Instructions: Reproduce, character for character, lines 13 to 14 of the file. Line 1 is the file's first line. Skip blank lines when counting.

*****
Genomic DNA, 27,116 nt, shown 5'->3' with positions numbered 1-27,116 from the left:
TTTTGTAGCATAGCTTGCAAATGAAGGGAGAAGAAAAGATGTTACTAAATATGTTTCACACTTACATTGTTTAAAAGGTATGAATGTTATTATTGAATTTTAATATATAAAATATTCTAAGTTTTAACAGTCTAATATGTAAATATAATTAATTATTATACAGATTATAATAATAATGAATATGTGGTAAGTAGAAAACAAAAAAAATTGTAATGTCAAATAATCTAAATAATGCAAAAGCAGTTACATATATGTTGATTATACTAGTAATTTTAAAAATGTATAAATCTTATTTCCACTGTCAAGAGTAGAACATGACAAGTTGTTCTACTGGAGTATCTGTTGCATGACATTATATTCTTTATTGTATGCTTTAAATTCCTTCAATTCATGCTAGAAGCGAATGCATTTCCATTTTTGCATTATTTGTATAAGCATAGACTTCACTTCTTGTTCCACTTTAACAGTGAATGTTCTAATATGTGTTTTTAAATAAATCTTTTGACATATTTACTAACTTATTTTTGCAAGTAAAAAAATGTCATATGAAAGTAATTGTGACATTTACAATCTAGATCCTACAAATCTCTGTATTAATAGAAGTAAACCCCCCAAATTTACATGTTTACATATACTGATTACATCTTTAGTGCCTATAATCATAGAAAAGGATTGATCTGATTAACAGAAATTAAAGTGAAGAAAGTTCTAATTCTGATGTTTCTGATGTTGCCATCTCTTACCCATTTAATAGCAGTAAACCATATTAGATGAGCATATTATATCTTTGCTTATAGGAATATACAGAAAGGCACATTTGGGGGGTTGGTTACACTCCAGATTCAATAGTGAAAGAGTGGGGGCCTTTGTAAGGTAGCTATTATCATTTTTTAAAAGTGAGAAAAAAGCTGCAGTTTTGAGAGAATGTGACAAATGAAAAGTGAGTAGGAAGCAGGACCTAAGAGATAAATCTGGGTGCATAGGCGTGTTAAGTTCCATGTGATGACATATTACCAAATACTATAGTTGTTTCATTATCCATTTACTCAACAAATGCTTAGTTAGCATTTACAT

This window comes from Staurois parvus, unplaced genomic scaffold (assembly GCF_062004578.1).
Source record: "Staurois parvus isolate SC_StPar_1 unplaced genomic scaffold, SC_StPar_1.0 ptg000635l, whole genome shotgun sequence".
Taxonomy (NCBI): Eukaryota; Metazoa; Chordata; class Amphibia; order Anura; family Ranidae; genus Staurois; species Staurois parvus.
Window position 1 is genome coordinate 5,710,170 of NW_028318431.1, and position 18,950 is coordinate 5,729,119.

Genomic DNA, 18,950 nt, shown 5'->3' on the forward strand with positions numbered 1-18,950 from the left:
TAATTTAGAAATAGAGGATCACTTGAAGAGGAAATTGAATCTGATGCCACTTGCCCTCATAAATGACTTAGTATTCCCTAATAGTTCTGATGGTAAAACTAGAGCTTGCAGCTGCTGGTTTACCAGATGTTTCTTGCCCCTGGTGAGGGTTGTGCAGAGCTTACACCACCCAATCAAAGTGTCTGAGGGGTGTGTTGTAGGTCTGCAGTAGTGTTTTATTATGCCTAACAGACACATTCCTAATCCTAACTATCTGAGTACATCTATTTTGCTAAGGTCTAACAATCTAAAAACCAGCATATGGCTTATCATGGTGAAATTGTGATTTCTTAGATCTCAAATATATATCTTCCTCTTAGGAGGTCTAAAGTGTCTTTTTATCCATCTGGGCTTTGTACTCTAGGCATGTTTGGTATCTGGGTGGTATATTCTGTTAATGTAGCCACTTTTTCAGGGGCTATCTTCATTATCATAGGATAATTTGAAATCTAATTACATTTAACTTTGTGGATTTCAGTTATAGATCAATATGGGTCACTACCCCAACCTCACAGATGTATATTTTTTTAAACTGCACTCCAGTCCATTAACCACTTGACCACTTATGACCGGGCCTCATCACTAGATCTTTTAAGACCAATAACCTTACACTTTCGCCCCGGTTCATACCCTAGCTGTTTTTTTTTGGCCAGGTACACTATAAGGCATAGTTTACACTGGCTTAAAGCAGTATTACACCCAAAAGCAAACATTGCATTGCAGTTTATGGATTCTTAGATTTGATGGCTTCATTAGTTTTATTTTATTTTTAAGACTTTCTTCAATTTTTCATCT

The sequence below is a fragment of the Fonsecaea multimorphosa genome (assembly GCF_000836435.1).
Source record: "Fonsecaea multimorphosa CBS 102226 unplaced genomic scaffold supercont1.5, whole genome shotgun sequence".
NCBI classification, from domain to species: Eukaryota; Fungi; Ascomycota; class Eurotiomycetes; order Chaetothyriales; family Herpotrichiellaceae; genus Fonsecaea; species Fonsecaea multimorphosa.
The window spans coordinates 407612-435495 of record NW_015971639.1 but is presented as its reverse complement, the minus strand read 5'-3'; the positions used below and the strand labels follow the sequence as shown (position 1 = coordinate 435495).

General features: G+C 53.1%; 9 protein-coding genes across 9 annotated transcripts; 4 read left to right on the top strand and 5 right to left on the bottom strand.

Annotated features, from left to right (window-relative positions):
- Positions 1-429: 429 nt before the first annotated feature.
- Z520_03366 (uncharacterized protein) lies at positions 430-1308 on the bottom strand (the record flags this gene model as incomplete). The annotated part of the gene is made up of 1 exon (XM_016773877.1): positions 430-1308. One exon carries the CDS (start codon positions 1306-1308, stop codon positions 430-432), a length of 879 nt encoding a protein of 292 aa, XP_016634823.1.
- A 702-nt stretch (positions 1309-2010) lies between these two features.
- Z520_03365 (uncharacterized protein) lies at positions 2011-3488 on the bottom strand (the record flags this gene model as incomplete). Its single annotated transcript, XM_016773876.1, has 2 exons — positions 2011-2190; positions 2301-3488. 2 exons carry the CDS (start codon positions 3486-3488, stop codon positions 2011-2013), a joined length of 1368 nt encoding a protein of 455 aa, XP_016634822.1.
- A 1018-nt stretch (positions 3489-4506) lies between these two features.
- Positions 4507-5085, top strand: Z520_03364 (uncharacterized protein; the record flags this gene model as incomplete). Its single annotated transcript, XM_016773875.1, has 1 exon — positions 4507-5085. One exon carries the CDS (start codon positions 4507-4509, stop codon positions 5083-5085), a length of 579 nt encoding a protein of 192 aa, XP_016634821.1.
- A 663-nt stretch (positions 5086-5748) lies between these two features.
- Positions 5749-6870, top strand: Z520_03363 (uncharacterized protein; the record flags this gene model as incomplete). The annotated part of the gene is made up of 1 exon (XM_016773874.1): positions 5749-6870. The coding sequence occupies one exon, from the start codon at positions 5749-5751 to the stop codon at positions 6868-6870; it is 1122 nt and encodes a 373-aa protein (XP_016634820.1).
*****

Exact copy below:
General features: G+C 53.1%; 9 protein-coding genes across 9 annotated transcripts; 4 read left to right on the top strand and 5 right to left on the bottom strand.

Annotated features, from left to right (window-relative positions):